There are many considerations that make backyard horse keeping a viable option. Maybe there are no nearby boarding stables, or the cost of boarding at someone else’s facility is prohibitive. Perhaps you’re already set up with an existing barn and fencing. The presence of a great trail system or other equine facility nearby may make stabling your horse elsewhere a non-starter. In fact, your neighborhood may be home to many small horse properties, with regular riding companionship!
Smaller, private backyard horse barns and paddocks in older neighborhoods that have larger lots are really a necessity for the horse loving population as larger farms, stables and event places are continually replaced by development as previously open or agricultural lands is consumed. These neighborhood are subject to a few restrictions, and zoned for that purpose.
Newer planned equestrian communities, with amenities such as communal stabling facilities tend to be on the expensive side and require special zoning.
Know Your Zoning
Zoning ordinances spell out the basic regulations for keeping horses, or for that matter other livestock, on residential lots. You need to find out about these, and follow them. Those regulations may include:
- The number of horses that may be kept by the owner per acre of land;
- If horses belonging to outside boarders may be kept or not;
- How manure is to be disposed of;
- Types of fencing that are allowed;
- How a backyard or small farm should be laid out to achieve permitting approval;
- Required setbacks from adjacent homes, property lines, etc.;
- Inclusion of stormwater protection mechanisms, such as vegetated swales, infiltration ponds, etc., that can be found in local engineering and stormwater manuals;
- Accessory buildings, such as storage buildings and arenas, that may or may not be allowed;
Before you start putting up barn and fence, communicate and make friends with your neighbors. Broach the subject of horse-keeping carefully. Ensure neighbors that you will act to prevent any negative impacts from affecting them.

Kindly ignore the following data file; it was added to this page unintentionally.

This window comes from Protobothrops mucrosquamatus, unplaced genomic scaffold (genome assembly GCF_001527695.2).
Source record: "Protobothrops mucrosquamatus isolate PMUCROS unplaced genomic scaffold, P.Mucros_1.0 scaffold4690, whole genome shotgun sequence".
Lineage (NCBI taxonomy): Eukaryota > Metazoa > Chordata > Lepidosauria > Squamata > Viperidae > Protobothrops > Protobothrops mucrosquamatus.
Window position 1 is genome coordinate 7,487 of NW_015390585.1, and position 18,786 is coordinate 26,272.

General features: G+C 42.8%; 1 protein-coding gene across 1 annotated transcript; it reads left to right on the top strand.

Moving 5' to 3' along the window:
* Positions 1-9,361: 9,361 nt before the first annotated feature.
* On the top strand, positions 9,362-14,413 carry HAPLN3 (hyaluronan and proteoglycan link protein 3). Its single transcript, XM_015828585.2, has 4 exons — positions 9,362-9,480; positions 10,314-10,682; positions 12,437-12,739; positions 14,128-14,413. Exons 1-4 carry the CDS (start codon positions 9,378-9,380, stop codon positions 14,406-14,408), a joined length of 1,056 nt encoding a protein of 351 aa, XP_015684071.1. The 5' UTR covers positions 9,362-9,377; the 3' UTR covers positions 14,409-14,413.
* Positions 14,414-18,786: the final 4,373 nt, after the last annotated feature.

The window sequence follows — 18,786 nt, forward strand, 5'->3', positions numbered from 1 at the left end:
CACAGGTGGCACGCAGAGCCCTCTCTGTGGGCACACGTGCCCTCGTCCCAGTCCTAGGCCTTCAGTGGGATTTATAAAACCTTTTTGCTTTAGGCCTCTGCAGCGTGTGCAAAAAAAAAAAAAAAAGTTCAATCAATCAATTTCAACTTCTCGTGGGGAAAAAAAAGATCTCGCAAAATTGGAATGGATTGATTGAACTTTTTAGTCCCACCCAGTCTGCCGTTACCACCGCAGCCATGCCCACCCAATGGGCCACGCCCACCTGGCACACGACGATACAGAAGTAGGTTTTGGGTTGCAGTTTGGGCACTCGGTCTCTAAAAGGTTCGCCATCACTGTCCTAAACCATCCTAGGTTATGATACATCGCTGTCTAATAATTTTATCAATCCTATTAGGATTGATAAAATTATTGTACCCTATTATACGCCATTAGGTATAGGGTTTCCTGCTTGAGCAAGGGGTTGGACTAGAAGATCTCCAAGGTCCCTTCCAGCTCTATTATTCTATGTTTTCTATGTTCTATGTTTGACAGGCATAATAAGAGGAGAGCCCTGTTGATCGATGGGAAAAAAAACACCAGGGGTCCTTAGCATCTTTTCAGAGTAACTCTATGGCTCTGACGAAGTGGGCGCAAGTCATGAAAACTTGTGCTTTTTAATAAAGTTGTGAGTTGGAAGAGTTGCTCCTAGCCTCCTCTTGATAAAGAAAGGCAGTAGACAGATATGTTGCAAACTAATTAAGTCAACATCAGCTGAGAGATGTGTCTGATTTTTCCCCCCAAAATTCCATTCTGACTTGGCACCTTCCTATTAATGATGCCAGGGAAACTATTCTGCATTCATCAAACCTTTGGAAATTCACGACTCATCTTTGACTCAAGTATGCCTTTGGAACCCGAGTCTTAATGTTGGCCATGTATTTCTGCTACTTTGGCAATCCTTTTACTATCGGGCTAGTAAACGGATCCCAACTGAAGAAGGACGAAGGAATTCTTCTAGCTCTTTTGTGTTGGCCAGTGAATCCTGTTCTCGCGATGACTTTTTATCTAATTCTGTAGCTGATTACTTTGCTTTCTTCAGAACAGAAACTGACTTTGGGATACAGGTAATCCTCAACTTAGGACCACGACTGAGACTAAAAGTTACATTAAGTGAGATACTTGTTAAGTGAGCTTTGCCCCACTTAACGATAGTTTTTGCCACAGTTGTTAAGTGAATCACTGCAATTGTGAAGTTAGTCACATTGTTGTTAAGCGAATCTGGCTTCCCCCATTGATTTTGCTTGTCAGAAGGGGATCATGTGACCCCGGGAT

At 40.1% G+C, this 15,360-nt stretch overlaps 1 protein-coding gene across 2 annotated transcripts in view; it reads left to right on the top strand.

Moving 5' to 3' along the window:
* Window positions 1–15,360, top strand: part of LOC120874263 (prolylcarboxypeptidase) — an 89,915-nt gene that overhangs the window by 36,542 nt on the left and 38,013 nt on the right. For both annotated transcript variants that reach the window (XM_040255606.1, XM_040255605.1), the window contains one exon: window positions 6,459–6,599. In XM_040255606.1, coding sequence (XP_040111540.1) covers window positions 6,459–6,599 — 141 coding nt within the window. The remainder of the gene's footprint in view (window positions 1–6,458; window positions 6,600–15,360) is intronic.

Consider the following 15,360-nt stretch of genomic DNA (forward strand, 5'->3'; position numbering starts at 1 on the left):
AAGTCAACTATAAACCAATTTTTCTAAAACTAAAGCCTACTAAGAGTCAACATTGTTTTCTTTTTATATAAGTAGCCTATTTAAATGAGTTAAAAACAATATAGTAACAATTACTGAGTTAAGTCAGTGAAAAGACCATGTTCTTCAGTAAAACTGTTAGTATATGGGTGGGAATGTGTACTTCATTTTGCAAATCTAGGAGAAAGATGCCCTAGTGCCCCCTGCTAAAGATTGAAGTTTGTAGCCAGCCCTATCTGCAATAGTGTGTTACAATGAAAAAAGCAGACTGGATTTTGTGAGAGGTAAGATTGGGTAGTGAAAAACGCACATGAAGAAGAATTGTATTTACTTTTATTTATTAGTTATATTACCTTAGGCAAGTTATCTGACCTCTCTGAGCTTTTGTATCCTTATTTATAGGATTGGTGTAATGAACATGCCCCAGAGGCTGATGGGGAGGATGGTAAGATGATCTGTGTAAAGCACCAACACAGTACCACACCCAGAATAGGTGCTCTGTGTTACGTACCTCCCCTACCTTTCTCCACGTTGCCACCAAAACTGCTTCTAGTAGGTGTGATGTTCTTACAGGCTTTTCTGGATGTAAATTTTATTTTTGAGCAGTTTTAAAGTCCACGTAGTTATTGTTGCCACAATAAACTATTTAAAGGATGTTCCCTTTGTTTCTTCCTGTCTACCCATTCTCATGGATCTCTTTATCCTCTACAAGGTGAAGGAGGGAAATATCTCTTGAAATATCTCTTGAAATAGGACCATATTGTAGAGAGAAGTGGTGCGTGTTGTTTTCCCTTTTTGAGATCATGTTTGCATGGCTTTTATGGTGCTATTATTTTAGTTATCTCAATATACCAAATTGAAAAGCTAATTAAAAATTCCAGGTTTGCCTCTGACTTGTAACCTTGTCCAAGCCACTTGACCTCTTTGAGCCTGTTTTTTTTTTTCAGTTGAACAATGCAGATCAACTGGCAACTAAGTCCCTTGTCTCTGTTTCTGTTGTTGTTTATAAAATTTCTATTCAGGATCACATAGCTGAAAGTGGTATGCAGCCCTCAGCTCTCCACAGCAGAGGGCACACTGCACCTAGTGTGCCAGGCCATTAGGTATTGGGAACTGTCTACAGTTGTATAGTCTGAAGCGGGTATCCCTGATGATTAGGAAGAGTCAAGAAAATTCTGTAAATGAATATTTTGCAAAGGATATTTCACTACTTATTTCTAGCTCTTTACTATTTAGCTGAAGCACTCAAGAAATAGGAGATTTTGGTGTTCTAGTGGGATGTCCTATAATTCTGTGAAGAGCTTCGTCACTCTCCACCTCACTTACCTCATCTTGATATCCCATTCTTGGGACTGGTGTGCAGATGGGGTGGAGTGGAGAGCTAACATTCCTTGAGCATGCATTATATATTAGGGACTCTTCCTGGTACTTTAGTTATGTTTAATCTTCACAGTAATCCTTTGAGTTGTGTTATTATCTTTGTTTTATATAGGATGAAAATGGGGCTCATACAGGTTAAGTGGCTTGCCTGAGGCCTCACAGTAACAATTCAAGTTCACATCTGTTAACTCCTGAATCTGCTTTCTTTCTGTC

Even a casual horse operation, with a boarder or two to help offset costs, is legally a business. Talk to your insurance agent about business or commercial coverage. Remember, you are responsible for the condition of all aspects of your property, and need to keep barns, fencing, paddocks, utilities and all other structures and paved areas in good shape.
Considerations for New Backyard Horse Facilities
Back-yarders need to consider the following before jumping in at the deep end:
- Check those zoning ordinances for horse-keeping regulations. If you don’t understand them, ask your planning and zoning office for help.
- Have a professional engineer, architect or landscape architect assess your lot for soils that are not good for building on, for steep or very shallow slopes (poor drainage) and existing vegetation.
- Create a muck enclosure to protect groundwater and streams from pollution.
- Use permeable or pervious pavements for driveways and parking areas.
- Install lighting that does not interfere with neighboring residences.
- Plan for a sacrifice area for the muddy season or to give other turnout areas a rest.
- Place drainage materials around outdoor waterers to prevent erosion.
- Install sustainable stormwater collectors such as rain gardens, vegetated swales, and infiltration basins.
- Follow stream buffer regulations and keep livestock away from stream and ponds.
If you decide that backyard horse keeping is for you, congratulations! You’re on your way to being an informed and responsible owner.
Article reprinted with permission of the Equine Land Conservation Resource.
By Denise Y. O’Meara, PLA for ELCR